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Effect of micro-aeration on the mechanical behaviour of chocolates and implications for oral processing

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Title: Effect of micro-aeration on the mechanical behaviour of chocolates and implications for oral processing
Authors: Charalambides, M
Bikos, D
Masen, M
Hardalupas, I
Cann, P
Samaras, G
Hartmann, C
Vieira, J
Item Type: Journal Article
Abstract: Aeration in foods has been widely utilised in the food industry to develop novel foods with enhanced sensorial characteristics. Specifically, aeration at the micron-sized scale has a significant impact on the microstructure where micro-bubbles interact with the other microstructural features in chocolates. This study aims to determine the effect of micro-aeration on the mechanical properties of chocolate products, which are directly correlated with textural attributes such as hardness and crumbliness. Uniaxial compression tests were performed to determine the mechanical properties such as Poisson's ratio, Young's modulus and macroscopic yield strength together with fracture tests to estimate the fracture toughness. In vivo mastication tests were also conducted to investigate the link between the fracture properties and fragmentation during the first two chewing cycles. The uniaxial stress–strain data were used to calibrate a viscoplastic constitutive law. The results showed that micro-aeration significantly affects mechanical properties such as Young's modulus, yield and fracture stresses, as well as fracture toughness. In addition, it enhances the brittle nature of the chocolate, as evidenced by lower fracture stress but also lower fracture toughness leading to higher fragmentation, in agreement with observations in the in vivo mastication tests. As evidenced by the XRT images and the stress–strain measurements micro-aeration hinders the re-arrangement of the microscopic features inside the chocolate during the material's deformation. The work provides a new insight of the role of bubbles on the bulk behaviour of complex multiphase materials, such as chocolates, and defines the mechanical properties which are important input parameters for the development of oral processing simulations.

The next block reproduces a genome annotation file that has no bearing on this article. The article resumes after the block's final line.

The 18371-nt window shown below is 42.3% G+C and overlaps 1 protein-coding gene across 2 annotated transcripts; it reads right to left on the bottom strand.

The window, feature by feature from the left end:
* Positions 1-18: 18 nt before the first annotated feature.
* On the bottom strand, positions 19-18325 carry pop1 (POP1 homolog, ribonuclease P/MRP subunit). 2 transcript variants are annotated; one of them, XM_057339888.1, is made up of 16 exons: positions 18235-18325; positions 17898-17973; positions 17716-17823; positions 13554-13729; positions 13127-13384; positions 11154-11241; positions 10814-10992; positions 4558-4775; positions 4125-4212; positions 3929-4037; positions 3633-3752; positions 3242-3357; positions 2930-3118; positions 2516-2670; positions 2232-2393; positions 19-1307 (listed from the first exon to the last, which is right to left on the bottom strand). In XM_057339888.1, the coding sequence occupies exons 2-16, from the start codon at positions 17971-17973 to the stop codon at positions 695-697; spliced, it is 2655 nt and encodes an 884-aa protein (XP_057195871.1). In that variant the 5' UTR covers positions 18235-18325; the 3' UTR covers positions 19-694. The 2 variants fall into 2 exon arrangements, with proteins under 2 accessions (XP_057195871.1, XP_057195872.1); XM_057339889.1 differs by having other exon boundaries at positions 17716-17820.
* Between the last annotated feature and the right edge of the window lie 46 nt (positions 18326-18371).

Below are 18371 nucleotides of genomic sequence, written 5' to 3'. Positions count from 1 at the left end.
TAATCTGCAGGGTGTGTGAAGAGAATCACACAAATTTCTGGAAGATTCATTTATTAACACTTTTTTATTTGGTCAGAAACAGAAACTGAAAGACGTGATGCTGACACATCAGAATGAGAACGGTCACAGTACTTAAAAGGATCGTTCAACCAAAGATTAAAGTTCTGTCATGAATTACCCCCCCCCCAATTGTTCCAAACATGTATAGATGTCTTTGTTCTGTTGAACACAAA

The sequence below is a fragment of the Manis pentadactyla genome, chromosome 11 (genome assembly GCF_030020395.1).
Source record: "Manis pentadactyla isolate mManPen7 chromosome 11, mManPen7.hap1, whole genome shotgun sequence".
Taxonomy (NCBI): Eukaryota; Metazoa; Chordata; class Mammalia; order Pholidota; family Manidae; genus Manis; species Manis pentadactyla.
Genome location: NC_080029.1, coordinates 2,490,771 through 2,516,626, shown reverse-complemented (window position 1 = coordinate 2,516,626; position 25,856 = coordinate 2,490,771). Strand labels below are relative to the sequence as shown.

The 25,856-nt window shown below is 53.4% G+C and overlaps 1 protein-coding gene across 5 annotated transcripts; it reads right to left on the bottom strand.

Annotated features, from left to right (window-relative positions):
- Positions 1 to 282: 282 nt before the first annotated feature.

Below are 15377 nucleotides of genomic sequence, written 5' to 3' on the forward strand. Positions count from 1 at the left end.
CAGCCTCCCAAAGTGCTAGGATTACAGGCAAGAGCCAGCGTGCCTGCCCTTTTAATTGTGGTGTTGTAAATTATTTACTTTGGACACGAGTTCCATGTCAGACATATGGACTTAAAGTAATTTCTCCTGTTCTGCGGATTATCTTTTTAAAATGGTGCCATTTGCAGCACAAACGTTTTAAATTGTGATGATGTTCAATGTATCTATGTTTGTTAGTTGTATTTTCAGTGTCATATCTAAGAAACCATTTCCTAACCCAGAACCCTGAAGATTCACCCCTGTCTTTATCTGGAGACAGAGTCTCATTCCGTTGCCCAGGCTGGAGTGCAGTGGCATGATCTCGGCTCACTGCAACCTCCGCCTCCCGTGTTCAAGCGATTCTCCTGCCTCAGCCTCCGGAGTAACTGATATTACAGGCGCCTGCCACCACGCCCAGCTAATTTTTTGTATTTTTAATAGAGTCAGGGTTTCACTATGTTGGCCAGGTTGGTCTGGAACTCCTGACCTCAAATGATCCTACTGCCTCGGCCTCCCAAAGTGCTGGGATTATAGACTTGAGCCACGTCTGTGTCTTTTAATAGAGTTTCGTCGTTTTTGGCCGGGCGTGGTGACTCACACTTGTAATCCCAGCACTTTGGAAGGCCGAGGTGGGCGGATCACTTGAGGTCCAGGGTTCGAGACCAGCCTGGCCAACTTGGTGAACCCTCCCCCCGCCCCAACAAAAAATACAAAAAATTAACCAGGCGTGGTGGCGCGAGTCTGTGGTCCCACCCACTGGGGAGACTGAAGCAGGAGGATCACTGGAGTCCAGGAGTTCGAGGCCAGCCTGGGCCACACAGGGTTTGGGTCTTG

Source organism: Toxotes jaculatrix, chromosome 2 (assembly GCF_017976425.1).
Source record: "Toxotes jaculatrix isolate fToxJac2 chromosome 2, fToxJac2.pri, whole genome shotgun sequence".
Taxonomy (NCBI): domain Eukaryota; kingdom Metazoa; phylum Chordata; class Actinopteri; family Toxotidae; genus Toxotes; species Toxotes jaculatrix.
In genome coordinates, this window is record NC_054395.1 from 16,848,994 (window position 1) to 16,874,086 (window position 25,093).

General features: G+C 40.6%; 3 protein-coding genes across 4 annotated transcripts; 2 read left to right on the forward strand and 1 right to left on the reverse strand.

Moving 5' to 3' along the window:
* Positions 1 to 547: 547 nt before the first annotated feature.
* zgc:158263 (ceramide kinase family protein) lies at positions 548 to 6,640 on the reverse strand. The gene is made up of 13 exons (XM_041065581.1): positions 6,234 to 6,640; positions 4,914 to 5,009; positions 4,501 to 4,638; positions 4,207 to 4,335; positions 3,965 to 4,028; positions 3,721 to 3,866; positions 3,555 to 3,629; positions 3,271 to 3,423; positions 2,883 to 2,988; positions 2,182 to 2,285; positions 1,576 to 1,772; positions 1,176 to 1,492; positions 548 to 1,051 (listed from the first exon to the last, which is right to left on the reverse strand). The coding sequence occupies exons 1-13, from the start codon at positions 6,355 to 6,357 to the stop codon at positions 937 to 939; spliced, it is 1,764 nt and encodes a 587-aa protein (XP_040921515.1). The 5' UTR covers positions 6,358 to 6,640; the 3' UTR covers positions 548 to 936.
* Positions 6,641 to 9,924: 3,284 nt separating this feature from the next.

Issue Date: 5-May-2021
Date of Acceptance: 2-May-2021
URI: http://hdl.handle.net/10044/1/89587
DOI: 10.1039/D1FO00045D
ISSN: 2042-6496
Publisher: Royal Society of Chemistry
Start Page: 4864
End Page: 4886
Journal / Book Title: Food and Function
Volume: 12
Copyright Statement: © The Royal Society of Chemistry 2021. This article is licensed under a Creative Commons Attribution 3.0 Unported Licence.
Sponsor/Funder: Nestec York Ltd
Funder's Grant Number: 4556501067
Keywords: Science & Technology
Life Sciences & Biomedicine
Biochemistry & Molecular Biology
Food Science & Technology
0908 Food Sciences
Publication Status: Published
Online Publication Date: 2021-05-05
Appears in Collections:Mechanical Engineering
Faculty of Natural Sciences

This item is licensed under a Creative Commons License Creative Commons